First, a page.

(500 BC-300 AD), and Steubenville (possibly Selby Bay/Fox Creek, 200-900 AD). These identifications, however,
use Stephenson's identifications, and type descriptions have changed in the decades since Stephenson completed
his study. Triangular points, considered later in date, are also included in the collection, although the numbers
are not large. Clearly, the projectile points suggest a use of the site for centuries, beginning perhaps as
early as 6,000 years ago.
Ceramic artifacts include 420 clay tobacco smoking pipe fragments and 58,298 vessel fragments. The collection
includes a number of almost whole vessels, or vessels complete enough and for which the form can be identified.
Well over half of the ceramic collection consists of Potomac Creek wares (n=34,788), including plain and
cord-marked varieties. The remaining ceramics suggest an occupation of the settlement at Accokeek Creek
for at least several centuries, stretching back to the Early Woodland. Surprisingly, however, no fragments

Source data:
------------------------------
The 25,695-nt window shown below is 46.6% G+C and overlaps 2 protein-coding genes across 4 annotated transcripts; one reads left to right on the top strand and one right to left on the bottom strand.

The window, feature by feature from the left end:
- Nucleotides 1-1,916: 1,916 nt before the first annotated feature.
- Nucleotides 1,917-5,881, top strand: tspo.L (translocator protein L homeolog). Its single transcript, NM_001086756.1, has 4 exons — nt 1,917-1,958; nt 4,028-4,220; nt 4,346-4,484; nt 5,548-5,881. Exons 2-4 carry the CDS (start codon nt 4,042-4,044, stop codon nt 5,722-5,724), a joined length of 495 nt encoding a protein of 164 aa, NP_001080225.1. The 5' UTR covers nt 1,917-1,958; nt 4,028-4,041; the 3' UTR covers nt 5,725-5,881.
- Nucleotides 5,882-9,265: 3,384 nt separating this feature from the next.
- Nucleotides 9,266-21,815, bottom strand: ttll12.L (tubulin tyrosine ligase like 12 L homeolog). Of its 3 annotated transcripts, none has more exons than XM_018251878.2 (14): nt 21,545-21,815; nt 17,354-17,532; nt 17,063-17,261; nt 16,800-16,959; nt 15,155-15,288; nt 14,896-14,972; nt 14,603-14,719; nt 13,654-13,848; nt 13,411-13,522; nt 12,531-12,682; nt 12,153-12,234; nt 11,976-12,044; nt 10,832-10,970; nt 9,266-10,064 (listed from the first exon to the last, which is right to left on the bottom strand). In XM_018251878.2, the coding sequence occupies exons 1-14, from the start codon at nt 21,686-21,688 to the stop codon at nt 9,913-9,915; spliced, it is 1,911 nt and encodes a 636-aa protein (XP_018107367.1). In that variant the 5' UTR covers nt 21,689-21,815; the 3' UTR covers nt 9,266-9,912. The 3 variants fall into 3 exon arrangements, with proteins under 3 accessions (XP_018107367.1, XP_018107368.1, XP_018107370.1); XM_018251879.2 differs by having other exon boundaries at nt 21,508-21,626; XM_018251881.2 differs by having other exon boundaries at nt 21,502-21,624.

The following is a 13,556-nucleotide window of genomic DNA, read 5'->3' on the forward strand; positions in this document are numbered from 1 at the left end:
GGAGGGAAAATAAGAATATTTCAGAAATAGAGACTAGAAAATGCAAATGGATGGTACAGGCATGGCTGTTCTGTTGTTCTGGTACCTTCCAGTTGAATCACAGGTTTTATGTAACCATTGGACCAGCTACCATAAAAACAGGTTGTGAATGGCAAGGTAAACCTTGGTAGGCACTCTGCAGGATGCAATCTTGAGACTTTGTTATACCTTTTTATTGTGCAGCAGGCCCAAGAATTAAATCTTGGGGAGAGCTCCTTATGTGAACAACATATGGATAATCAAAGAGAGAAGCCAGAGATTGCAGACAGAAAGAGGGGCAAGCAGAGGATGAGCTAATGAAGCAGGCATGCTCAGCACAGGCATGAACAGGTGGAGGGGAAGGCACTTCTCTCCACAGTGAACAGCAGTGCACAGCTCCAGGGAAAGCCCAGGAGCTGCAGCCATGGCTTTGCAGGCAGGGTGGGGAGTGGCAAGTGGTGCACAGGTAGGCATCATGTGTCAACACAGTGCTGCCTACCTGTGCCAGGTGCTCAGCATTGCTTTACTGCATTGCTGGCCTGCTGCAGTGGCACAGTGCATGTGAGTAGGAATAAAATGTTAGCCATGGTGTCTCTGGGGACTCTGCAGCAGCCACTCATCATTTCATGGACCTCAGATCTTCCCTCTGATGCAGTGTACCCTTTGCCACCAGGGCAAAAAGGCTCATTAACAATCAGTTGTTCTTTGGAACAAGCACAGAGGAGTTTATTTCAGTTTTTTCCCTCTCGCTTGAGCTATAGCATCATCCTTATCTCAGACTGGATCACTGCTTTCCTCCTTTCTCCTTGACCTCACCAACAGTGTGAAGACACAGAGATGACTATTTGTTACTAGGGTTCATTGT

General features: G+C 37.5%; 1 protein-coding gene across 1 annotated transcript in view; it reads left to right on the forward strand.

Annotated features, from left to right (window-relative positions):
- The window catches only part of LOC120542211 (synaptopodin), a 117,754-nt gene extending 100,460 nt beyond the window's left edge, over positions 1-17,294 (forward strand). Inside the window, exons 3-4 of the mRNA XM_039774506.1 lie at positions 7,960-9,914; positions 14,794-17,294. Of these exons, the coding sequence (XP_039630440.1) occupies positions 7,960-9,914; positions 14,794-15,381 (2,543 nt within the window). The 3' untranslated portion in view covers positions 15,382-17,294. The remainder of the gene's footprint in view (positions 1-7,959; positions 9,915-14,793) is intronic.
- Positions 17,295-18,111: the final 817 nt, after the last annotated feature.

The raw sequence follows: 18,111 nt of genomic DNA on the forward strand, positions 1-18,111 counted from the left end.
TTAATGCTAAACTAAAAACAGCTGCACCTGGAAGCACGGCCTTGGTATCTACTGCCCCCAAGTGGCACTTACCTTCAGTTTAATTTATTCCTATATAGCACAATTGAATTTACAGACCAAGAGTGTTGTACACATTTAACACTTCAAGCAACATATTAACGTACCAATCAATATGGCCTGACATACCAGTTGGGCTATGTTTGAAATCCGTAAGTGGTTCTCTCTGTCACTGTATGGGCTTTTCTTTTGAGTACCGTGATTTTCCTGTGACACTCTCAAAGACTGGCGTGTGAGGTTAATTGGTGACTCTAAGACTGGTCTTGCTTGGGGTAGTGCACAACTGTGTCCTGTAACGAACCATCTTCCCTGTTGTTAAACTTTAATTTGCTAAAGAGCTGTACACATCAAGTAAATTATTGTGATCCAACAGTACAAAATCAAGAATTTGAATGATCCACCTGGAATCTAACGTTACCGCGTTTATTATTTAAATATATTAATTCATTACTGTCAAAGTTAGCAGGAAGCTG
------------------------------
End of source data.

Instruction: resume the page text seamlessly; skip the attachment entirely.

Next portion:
of steatite bowls were recovered from the site, or at least they are not found in the collection.
Other artifacts include shell beads (n=4,024), bone beads (n=18), bone awls (n=383), bone "bodkins" (n=18),
bone projectile points (n=15), bone pins (n=23), turtle shell ornaments (n=29), bone utensils (n=4), and bone tools.
Curry, Dennis C. 1999. Feast of the Dead: Aboriginal Ossuaries in Maryland. Crownsville:
Maryland Historical Trust Press.
Dent, Richard J., and Christine Jirikowic. 2000. Accokeek Creek: Chronology, the Potomac Creek Complex,
and Piscataway Origins. Paper presented 67th Annual Meeting of the Eastern States Archaeological Federation, Solomons, MD.
Ferguson, Alice L.L., and Henry G. Ferguson. 1960. The Piscataway Indians of Southern Maryland. Accokeek, MD:
Alice Ferguson Foundation.
Ferguson, Alice L.L., and T. Dale Stewart. 1940. An Ossuary Near Piscataway Creek, a Report on the
Skeletal Remains. American Antiquity 6(1):4-18.
Stephenson, Robert L., and Alice L.L. Ferguson. 1963. The Accokeek Creek Site: A Middle
Atlantic Seaboard Culture Sequence. University of Michigan Museum of Anthropology, Anthropological Papers 20, Ann Arbor.
Further Information on the Collection
The Accokeek Creek collection is owned and curated by the University of Michigan's Museum of Anthropological
Archaeology. For more information about the collection and collection access, contact Lauren Fuka, Collection
Manager, at 734-763-0655 or by email at email@example.com.